Shannon: You’ve heard the phrase ‘first world problem’ and that plays in here because what Sudara is doing is new and different. It’s a different way to shop, it’s awareness of supply chain. And that supply chain is a crew of highly sexually traumatized girls and women living in India. But also, we know our supply chain, we’re very aware of the source and that is a new model. Most companies, such as large retail stores, could not tell you much about their supply chain or source. Part of that is because it’s cheaper for the consumer if it’s cheap to make and if the workers aren’t being paid or looked after well. And this isn’t a judgment call, it’s a fact. Sudara is pushing the envelope when it comes to supply chain and exposing our customers to the women and girls – the people behind the product.  Sex trafficking is not at all an easy conversation but it needs to happen for anything to change. When people sitting in their living rooms in Bend, Oregon can make a purchase that gives a girl in Mumbai money to pay for basic needs and receive therapies and support on many different levels, that transaction is powerful and it’s a shift. Change is never easy and Sudara has moved away from the traditional business format, and that shifts the consumer’s responsibility in all of this as well. Suddenly, your ‘first world problem’ falls into perspective when you are exposed to the realities and horrible conditions that people are experiencing around the world. So why not shop somewhere that makes a difference directly? It is not the easy way to go. This has not been easy and was not the easy route, this is the challenging route, but it’s worth it when you go to India to hear the stories of the girls it affects and realize purchases do have power. There IS a better way businesses can do business.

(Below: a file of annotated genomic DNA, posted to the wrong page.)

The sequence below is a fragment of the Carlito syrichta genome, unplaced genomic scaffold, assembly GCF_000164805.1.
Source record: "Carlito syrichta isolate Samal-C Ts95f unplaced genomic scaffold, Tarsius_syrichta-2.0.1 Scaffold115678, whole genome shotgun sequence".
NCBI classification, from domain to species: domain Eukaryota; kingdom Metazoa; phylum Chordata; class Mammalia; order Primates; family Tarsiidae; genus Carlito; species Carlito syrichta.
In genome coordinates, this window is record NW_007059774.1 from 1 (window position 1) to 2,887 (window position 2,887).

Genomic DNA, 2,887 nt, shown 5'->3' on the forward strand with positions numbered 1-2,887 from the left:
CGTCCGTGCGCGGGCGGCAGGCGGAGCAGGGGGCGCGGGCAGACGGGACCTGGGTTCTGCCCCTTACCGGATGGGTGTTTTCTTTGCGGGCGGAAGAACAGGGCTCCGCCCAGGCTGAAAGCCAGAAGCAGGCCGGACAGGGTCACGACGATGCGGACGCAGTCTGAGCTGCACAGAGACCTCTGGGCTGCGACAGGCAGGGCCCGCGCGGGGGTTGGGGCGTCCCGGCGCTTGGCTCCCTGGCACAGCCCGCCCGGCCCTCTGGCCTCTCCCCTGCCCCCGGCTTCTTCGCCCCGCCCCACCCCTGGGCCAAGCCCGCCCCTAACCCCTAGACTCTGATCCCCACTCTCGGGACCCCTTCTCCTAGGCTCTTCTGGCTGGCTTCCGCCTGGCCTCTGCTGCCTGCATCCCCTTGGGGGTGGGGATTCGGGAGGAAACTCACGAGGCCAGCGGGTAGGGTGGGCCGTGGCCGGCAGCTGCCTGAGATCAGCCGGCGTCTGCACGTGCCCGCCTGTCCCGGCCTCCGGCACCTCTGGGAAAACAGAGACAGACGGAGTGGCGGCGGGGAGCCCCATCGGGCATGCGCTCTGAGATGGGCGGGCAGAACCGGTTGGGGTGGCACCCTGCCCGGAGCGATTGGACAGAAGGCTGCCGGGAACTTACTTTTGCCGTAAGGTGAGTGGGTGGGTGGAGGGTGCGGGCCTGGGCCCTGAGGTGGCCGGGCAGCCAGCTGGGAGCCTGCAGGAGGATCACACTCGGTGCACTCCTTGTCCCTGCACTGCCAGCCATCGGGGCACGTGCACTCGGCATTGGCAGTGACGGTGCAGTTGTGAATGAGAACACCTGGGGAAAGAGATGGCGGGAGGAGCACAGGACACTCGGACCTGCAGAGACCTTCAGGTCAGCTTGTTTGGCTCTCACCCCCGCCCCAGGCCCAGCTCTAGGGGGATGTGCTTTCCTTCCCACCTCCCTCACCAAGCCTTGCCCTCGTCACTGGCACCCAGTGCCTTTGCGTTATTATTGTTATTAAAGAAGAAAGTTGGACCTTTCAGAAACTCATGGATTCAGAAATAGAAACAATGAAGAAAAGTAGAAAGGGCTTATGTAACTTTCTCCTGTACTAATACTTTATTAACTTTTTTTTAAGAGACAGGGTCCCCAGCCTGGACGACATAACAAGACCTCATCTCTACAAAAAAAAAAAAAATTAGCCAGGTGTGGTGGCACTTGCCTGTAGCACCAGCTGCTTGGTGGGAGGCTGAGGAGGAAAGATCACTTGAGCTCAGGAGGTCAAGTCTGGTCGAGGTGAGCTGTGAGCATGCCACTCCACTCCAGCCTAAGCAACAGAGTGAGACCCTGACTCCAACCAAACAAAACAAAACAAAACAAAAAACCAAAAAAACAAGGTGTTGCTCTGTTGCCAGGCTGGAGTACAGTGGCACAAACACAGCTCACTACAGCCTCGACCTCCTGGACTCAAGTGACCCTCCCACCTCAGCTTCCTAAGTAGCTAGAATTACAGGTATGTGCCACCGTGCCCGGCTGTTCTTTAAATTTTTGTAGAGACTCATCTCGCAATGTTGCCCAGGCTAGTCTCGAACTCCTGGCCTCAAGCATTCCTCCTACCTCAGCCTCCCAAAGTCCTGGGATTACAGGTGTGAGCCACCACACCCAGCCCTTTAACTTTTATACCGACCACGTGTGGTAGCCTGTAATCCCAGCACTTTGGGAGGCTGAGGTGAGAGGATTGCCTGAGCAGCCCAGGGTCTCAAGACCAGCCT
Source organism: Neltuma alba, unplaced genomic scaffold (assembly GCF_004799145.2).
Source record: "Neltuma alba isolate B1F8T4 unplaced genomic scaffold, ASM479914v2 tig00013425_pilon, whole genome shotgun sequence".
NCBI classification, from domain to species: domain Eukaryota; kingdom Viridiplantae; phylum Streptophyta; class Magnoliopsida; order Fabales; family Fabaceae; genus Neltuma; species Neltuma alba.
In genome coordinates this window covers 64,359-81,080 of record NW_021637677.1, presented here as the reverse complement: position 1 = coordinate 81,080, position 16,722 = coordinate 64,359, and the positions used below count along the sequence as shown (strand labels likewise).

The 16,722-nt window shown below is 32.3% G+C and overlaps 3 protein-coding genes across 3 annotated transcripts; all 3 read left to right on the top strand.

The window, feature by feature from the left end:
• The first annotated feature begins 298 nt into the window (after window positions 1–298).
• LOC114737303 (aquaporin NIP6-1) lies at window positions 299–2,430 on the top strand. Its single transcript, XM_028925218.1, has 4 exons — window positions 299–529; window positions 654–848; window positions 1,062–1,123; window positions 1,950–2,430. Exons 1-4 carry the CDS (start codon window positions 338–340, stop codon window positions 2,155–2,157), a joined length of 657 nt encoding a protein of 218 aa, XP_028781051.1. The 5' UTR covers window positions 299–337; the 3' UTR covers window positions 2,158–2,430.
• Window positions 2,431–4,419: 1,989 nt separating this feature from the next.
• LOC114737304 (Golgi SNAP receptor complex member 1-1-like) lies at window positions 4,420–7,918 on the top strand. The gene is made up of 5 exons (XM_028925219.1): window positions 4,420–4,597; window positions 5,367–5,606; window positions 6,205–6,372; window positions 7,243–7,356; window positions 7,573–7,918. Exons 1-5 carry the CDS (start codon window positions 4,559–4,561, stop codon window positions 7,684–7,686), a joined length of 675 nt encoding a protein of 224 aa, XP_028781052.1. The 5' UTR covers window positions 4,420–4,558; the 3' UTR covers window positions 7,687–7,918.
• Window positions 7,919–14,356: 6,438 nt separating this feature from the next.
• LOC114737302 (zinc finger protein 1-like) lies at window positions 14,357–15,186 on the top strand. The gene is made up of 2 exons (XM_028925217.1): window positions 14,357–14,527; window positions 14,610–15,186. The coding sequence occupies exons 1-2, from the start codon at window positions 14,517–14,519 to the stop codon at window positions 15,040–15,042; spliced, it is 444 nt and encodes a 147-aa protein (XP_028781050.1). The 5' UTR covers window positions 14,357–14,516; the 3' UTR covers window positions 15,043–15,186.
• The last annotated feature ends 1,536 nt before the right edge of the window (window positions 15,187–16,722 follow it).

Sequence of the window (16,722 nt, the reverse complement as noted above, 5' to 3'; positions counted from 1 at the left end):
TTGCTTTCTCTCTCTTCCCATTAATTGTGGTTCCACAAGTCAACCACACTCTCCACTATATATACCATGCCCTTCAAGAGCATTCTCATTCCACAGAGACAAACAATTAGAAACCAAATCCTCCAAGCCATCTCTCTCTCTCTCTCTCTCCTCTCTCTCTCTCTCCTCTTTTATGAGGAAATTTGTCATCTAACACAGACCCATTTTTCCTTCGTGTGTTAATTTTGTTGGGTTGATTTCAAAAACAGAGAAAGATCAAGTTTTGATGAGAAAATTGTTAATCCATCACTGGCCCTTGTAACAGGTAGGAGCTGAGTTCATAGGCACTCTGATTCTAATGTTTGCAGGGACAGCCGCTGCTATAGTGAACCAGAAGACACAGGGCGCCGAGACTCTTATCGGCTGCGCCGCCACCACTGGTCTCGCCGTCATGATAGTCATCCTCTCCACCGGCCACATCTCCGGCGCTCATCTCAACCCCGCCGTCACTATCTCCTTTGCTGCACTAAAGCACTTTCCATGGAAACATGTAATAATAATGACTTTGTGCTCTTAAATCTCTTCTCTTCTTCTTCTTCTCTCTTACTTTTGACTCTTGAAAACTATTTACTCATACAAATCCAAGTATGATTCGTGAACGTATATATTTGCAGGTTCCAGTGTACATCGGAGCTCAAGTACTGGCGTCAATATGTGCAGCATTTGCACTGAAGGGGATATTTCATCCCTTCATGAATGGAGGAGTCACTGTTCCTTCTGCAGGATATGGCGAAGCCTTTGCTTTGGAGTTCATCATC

Sudara’s business plan is the harder path and yet, we have customers who call and are furious that their package is late when there was a monsoon and things were slowed down. Our customers are freaking out on us and have yelled at some of our customer service reps – this is the first world problem – that their pajamas are a few days late. It’s a larger call for slow fashion to have a bigger place at the table.

Amy: Slow Fashion…that’s a term now?

Shannon: Yes, it’s a growing movement. Slow Fashion is a return to artisanship and handmade products much like locavore and movements that ask consumers to be aware of source. Change is difficult, though, and some consumers are still slow to make this shift. My staff understands that this change is slow and that Sudara is part of a new consumer experience; we would also ask shoppers to show a bit more humanity when dealing with social impact companies. Our cause is in the DNA of everything we do, on our walls (see pics) in our fabric – everything. We’re redefining the norm and we want to create change that’s much larger than Sudara. We don’t want people to buy their slave sourced supply chain products – chocolate, coffee, technology – everybody chooses the cheaper way which is to pay cheaper wages. This is a call for a unilateral shift across all businesses.